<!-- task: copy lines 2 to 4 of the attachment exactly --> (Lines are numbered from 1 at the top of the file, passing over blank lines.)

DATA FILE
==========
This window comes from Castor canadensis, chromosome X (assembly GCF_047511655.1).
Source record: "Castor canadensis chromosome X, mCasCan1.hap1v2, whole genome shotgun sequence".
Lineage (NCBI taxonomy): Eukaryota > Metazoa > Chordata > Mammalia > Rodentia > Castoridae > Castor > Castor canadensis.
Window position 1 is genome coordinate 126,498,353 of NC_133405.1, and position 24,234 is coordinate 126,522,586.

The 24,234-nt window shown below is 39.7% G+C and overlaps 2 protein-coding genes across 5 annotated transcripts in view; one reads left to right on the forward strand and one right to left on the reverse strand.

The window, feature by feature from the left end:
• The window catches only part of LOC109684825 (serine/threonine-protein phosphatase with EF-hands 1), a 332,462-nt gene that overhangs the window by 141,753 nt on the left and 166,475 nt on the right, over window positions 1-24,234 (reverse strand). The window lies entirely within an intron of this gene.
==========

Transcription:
Source record: "Castor canadensis chromosome X, mCasCan1.hap1v2, whole genome shotgun sequence".
Lineage (NCBI taxonomy): Eukaryota > Metazoa > Chordata > Mammalia > Rodentia > Castoridae > Castor > Castor canadensis.
Window position 1 is genome coordinate 126,498,353 of NC_133405.1, and position 24,234 is coordinate 126,522,586.